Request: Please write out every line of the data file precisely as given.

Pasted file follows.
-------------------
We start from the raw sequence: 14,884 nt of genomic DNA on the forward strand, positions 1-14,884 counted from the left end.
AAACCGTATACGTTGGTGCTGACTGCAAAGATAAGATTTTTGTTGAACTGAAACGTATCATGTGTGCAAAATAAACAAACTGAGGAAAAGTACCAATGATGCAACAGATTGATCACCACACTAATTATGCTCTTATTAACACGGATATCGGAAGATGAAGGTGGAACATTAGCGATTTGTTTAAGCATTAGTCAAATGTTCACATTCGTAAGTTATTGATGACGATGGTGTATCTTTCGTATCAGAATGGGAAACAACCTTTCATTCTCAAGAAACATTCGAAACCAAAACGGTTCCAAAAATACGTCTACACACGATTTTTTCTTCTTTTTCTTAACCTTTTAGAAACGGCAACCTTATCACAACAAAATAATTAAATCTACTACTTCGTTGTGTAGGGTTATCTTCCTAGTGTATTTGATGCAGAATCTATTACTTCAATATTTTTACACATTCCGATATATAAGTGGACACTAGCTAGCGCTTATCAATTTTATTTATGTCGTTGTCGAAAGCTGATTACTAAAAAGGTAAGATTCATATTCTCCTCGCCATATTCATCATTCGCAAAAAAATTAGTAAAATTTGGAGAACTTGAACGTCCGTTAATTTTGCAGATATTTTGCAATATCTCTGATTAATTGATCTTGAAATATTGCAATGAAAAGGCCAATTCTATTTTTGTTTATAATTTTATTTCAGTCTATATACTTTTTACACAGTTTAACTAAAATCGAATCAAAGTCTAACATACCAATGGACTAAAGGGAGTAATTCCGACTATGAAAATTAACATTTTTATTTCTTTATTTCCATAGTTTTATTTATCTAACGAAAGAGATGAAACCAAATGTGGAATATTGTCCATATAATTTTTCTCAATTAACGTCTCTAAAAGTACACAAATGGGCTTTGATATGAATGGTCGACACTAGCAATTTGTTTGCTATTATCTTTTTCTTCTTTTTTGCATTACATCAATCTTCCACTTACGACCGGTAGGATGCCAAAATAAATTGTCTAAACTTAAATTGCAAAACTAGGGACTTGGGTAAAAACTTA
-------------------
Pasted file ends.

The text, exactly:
We start from the raw sequence: 14,884 nt of genomic DNA on the forward strand, positions 1-14,884 counted from the left end.
AAACCGTATACGTTGGTGCTGACTGCAAAGATAAGATTTTTGTTGAACTGAAACGTATCATGTGTGCAAAATAAACAAACTGAGGAAAAGTACCAATGATGCAACAGATTGATCACCACACTAATTATGCTCTTATTAACACGGATATCGGAAGATGAAGGTGGAACATTAGCGATTTGTTTAAGCATTAGTCAAATGTTCACATTCGTAAGTTATTGATGACGATGGTGTATCTTTCGTATCAGAATGGGAAACAACCTTTCATTCTCAAGAAACATTCGAAACCAAAACGGTTCCAAAAATACGTCTACACACGATTTTTTCTTCTTTTTCTTAACCTTTTAGAAACGGCAACCTTATCACAACAAAATAATTAAATCTACTACTTCGTTGTGTAGGGTTATCTTCCTAGTGTATTTGATGCAGAATCTATTACTTCAATATTTTTACACATTCCGATATATAAGTGGACACTAGCTAGCGCTTATCAATTTTATTTATGTCGTTGTCGAAAGCTGATTACTAAAAAGGTAAGATTCATATTCTCCTCGCCATATTCATCATTCGCAAAAAAATTAGTAAAATTTGGAGAACTTGAACGTCCGTTAATTTTGCAGATATTTTGCAATATCTCTGATTAATTGATCTTGAAATATTGCAATGAAAAGGCCAATTCTATTTTTGTTTATAATTTTATTTCAGTCTATATACTTTTTACACAGTTTAACTAAAATCGAATCAAAGTCTAACATACCAATGGACTAAAGGGAGTAATTCCGACTATGAAAATTAACATTTTTATTTCTTTATTTCCATAGTTTTATTTATCTAACGAAAGAGATGAAACCAAATGTGGAATATTGTCCATATAATTTTTCTCAATTAACGTCTCTAAAAGTACACAAATGGGCTTTGATATGAATGGTCGACACTAGCAATTTGTTTGCTATTATCTTTTTCTTCTTTTTTGCATTACATCAATCTTCCACTTACGACCGGTAGGATGCCAAAATAAATTGTCTAAACTTAAATTGCAAAACTAGGGACTTGGGTAAAAACTTA